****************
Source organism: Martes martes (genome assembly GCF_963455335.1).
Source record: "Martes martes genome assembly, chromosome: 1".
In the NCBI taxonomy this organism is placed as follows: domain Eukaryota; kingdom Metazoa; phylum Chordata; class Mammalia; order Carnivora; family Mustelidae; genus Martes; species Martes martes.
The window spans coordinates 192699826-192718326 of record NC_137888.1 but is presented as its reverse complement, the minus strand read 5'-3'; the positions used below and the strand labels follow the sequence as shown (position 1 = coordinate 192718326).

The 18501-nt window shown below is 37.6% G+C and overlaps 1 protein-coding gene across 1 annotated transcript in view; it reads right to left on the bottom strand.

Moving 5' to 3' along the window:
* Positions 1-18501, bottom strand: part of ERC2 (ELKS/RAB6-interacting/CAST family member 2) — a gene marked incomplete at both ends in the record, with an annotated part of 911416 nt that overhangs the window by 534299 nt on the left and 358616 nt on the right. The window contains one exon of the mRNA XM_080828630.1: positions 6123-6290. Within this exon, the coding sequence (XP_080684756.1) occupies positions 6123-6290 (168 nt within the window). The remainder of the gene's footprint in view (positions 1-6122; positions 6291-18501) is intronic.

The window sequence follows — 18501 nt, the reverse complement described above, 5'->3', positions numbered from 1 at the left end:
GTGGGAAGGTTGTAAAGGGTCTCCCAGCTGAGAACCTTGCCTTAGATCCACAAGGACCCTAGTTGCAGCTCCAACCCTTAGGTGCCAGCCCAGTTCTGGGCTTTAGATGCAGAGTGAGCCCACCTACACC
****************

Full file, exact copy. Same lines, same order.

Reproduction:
Source organism: Martes martes (genome assembly GCF_963455335.1).
Source record: "Martes martes genome assembly, chromosome: 1".
In the NCBI taxonomy this organism is placed as follows: domain Eukaryota; kingdom Metazoa; phylum Chordata; class Mammalia; order Carnivora; family Mustelidae; genus Martes; species Martes martes.
The window spans coordinates 192699826-192718326 of record NC_137888.1 but is presented as its reverse complement, the minus strand read 5'-3'; the positions used below and the strand labels follow the sequence as shown (position 1 = coordinate 192718326).

The 18501-nt window shown below is 37.6% G+C and overlaps 1 protein-coding gene across 1 annotated transcript in view; it reads right to left on the bottom strand.

Moving 5' to 3' along the window:
* Positions 1-18501, bottom strand: part of ERC2 (ELKS/RAB6-interacting/CAST family member 2) — a gene marked incomplete at both ends in the record, with an annotated part of 911416 nt that overhangs the window by 534299 nt on the left and 358616 nt on the right. The window contains one exon of the mRNA XM_080828630.1: positions 6123-6290. Within this exon, the coding sequence (XP_080684756.1) occupies positions 6123-6290 (168 nt within the window). The remainder of the gene's footprint in view (positions 1-6122; positions 6291-18501) is intronic.

The window sequence follows — 18501 nt, the reverse complement described above, 5'->3', positions numbered from 1 at the left end:
GTGGGAAGGTTGTAAAGGGTCTCCCAGCTGAGAACCTTGCCTTAGATCCACAAGGACCCTAGTTGCAGCTCCAACCCTTAGGTGCCAGCCCAGTTCTGGGCTTTAGATGCAGAGTGAGCCCACCTACACC